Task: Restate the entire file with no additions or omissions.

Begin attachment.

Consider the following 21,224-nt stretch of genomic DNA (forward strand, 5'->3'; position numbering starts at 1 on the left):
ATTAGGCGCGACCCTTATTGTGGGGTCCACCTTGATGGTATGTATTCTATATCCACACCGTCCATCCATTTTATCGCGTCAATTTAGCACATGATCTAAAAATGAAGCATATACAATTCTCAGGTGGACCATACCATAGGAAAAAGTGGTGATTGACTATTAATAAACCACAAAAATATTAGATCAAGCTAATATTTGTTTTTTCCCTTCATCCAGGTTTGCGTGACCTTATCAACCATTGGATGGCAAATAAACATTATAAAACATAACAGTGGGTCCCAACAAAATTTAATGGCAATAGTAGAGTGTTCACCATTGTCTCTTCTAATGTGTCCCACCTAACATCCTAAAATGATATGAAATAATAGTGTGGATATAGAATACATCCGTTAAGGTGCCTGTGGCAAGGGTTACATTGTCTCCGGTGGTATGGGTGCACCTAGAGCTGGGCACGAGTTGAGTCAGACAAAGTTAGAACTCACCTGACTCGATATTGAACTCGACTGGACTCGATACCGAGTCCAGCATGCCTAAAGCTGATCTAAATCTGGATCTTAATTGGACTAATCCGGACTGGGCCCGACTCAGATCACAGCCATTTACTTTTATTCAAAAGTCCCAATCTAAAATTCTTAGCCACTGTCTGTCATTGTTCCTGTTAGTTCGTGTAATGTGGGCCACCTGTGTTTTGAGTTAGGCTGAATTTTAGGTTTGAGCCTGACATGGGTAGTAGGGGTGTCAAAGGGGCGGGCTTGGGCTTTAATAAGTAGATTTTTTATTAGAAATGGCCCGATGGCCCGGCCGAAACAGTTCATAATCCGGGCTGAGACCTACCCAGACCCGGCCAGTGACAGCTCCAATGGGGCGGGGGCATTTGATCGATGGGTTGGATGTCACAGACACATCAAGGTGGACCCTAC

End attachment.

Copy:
Consider the following 21,224-nt stretch of genomic DNA (forward strand, 5'->3'; position numbering starts at 1 on the left):
ATTAGGCGCGACCCTTATTGTGGGGTCCACCTTGATGGTATGTATTCTATATCCACACCGTCCATCCATTTTATCGCGTCAATTTAGCACATGATCTAAAAATGAAGCATATACAATTCTCAGGTGGACCATACCATAGGAAAAAGTGGTGATTGACTATTAATAAACCACAAAAATATTAGATCAAGCTAATATTTGTTTTTTCCCTTCATCCAGGTTTGCGTGACCTTATCAACCATTGGATGGCAAATAAACATTATAAAACATAACAGTGGGTCCCAACAAAATTTAATGGCAATAGTAGAGTGTTCACCATTGTCTCTTCTAATGTGTCCCACCTAACATCCTAAAATGATATGAAATAATAGTGTGGATATAGAATACATCCGTTAAGGTGCCTGTGGCAAGGGTTACATTGTCTCCGGTGGTATGGGTGCACCTAGAGCTGGGCACGAGTTGAGTCAGACAAAGTTAGAACTCACCTGACTCGATATTGAACTCGACTGGACTCGATACCGAGTCCAGCATGCCTAAAGCTGATCTAAATCTGGATCTTAATTGGACTAATCCGGACTGGGCCCGACTCAGATCACAGCCATTTACTTTTATTCAAAAGTCCCAATCTAAAATTCTTAGCCACTGTCTGTCATTGTTCCTGTTAGTTCGTGTAATGTGGGCCACCTGTGTTTTGAGTTAGGCTGAATTTTAGGTTTGAGCCTGACATGGGTAGTAGGGGTGTCAAAGGGGCGGGCTTGGGCTTTAATAAGTAGATTTTTTATTAGAAATGGCCCGATGGCCCGGCCGAAACAGTTCATAATCCGGGCTGAGACCTACCCAGACCCGGCCAGTGACAGCTCCAATGGGGCGGGGGCATTTGATCGATGGGTTGGATGTCACAGACACATCAAGGTGGACCCTAC